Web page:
Movie Review: Hunky Aussie housecleaners learn “How to Please a Woman”

Call me old fashioned, but the last thing I want in a sex comedy is “timid” and “coy.”

“How to Please a Woman” is an airless, laughless romantic “romp” from down under about a woman who takes over a failed moving company and turns “Pleased to Move You” into a moving, house-cleaning, stripping and sexual service operation.

Because, in Oz — Australia — the ladies are frustrated. And nobody wants to live in a dirty house.

Sally Phillips (“Pride and Prejudice and Zombies”) stars Gina, a 50something business viability assessor who gets laid off on her birthday, of all days. Rather than take the slam-dunk age discrimination lawsuit laid at her feet by her clueless, boorish younger boss (Oliver Wenn), she has an epiphany. She’ll take over this all-guy moving company her firm has just shut down.

Blame her mates at her morning swim club for that. They pitched in and bought her a “whatever you want” stripper (Alexander England) for her birthday, and she turned her embarrassment into “Could you clean my house?”

As that stripper/sex worker happened to be one of those newly-laid-off movers, the idea’s right there in front of her.

What do women really want? A guy who’ll clean her house. Topless. And maybe take things to the next level.

“Obviously the cleaning must be effective,” she says, pitching the new business model to the lads of “Pleased to Move You.” “With a minimum of one orgasm” guaranteed. No boys, “yours” doesn’t count.

Word gets around.

“I hear he leaves no SURFACE untouched.”

That’s the movie’s opening pitch. The twist here is that the guys — one hunk, the rest several peers short of a six-pack — aren’t all that in the sack. So, Gina’s sex-worker-hiring mates from the swim club are needed for on-the-job training.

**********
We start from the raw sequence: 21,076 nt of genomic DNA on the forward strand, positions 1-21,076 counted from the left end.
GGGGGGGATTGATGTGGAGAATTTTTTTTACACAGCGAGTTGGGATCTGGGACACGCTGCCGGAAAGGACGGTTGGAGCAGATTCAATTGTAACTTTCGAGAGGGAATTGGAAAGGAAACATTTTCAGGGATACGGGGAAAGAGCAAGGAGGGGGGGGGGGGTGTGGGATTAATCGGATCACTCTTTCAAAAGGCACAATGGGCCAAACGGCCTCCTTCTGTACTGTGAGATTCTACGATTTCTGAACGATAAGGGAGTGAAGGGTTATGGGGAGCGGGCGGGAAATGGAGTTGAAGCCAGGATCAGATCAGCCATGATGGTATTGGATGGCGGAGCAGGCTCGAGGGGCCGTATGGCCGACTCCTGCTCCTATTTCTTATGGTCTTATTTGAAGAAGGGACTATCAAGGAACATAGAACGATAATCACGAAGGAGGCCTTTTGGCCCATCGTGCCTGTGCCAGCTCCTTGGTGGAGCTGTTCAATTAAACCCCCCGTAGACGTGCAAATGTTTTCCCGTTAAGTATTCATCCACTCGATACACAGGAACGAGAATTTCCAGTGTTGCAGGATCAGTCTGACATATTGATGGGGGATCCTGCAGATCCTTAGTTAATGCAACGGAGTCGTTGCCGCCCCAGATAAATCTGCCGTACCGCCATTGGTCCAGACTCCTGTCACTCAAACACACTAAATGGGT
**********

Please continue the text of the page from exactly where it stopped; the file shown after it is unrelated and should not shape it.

Gina’s own frustrations are a part of the package, as well. And as predictable as that is, as amusing as her first encounter with a vibrator might be and with an age-appropriate manager (Erik Thomson) right there in the office with her to “solve” her problem, writer-director Renée Webster can’t find a funny line or amusing situation to save her life.

Here’s how “off” this is. Gina’s friends hire her a sex worker for her birthday. They mention the passage of time since she’s had something romantic happen to her. And we’ve seen Gina with a husband (Cameron Daddo), a lawyer who gave her cash for her birthday because he’s that considerate.

But since her friends don’t speak of this Adrian fellow, since Gina seems mostly alone at home, there’s hint after hint that character isn’t really there. One can’t tell if he’s dead and she’s just seeing his tuned-out/checked-out-of-the-marriage ghost, or if he’s just a stiff, and not the good kind.

The are semi-comical sex scenes here, but the nudity is all in the locker room of their swim club. There’s a signals-crossing joke sitcom moment or two and a “Real cop, or stripper cop?” gag. There is the hope of a little comic frisson from her gaggle of gal-pals.

But none of it generates anything more than a smirk. The players mug a bit, but nobody works up a sweat, in front of or behind the camera.

“How to Please a Woman” may play to its target audience, giving voice to female relationship frustrations and the like. But as pleasantly drab as it generally is, I dare say it won’t please any gender, any where.

Rating: unrated, sex, nudity, profanity

Cast: Sally Phillips, Alexander England, Caroline Brazier, Erik Thomson, Tasma Walton, Hayley McElhinney and Roz Hammond

Credits: Scripted and directed by Renée Webster. A Brainstorm Media release.

Running time: 1:47

About Roger Moore

Movie Critic, formerly with McClatchy-Tribune News Service, Orlando Sentinel, published in Spin Magazine, The World and now published here, Orlando Magazine, Autoweek Magazine
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